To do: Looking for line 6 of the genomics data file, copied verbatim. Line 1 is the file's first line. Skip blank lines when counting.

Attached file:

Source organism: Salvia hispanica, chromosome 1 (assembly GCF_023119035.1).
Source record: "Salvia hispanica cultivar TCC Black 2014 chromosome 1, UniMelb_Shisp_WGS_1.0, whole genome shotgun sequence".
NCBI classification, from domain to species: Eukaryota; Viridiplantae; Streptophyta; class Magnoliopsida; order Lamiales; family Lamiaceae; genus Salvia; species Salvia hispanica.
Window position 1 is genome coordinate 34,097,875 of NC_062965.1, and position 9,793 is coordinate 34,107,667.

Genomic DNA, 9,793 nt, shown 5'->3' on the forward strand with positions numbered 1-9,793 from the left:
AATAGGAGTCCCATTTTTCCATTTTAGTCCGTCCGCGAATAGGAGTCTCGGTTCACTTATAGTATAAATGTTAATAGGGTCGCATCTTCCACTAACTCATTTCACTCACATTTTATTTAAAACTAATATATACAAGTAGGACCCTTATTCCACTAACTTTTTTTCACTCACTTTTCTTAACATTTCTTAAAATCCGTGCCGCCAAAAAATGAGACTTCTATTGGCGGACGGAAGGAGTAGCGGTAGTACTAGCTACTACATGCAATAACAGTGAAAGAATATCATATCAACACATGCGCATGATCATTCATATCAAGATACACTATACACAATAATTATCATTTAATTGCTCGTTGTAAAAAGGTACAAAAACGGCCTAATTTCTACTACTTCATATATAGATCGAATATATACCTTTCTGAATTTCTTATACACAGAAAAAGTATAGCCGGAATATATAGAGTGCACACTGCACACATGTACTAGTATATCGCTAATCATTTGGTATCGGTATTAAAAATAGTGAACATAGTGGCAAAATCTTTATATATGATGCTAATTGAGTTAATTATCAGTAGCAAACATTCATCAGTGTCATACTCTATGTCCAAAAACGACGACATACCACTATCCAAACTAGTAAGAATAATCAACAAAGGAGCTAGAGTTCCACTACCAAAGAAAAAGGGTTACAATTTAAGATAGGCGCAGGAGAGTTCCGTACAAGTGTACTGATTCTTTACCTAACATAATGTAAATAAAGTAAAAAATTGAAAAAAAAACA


AATAGGAGTCCCATTTTTCCATTTTAGTCCGTCCGCGAATAGGAGTCTCGGTTCACTTATAGTATAAATGTTAATAGGGTCGCATCTTCCACTAACTCATTTCACTCACATTTTATTTAAAACTAATATATACAAGTAGGACCCTTATTCCACTAACTTTTTTTCACTCACTTTTCTTAACATTTCTTAAAATCCGTGCCGCCAAAAAATGAGACTTCTATTGGCGGACGGAAGGAGTAGCGGTAGTACTAGCTACTACATGCAATAACAGTGAAAGAATATCATATCAACACATGCGCATGATCATTCATATCAAGATACACTATACACAATAATTATCATTTAATTGCTCGTTGTAAAAAGGTACAAAAACGGCCTAATTTCTACTACTTCATATATAGATCGAATATATACCTTTCTGAATTTCTTATACACAGAAAAAGTATAGCCGGAATATATAGAGTGCACACTGCACACATGTACTAGTATATCGCTAATCATTTGGTATCGGTATTAAAAATAGTGAACATAGTGGCAAAATCTTTATATATGATGCTAATTGAGTTAATTATCAGTAGCAAACATTCATCAGTGTCATACTCTATGTCCAAAAACGACGACATACCACTATCCAAACTAGTAAGAATAATCAACAAAGGAGCTAGAGTTCCACTACCAAAGAAAAAGGGTTACAATTTAAGATAGGCGCAGGAGAGTTCCGTACAAGTGTACTGATTCTTTACCTAACATAATGTAAATAAAGTAAAAAATTGAAAAAAAAACA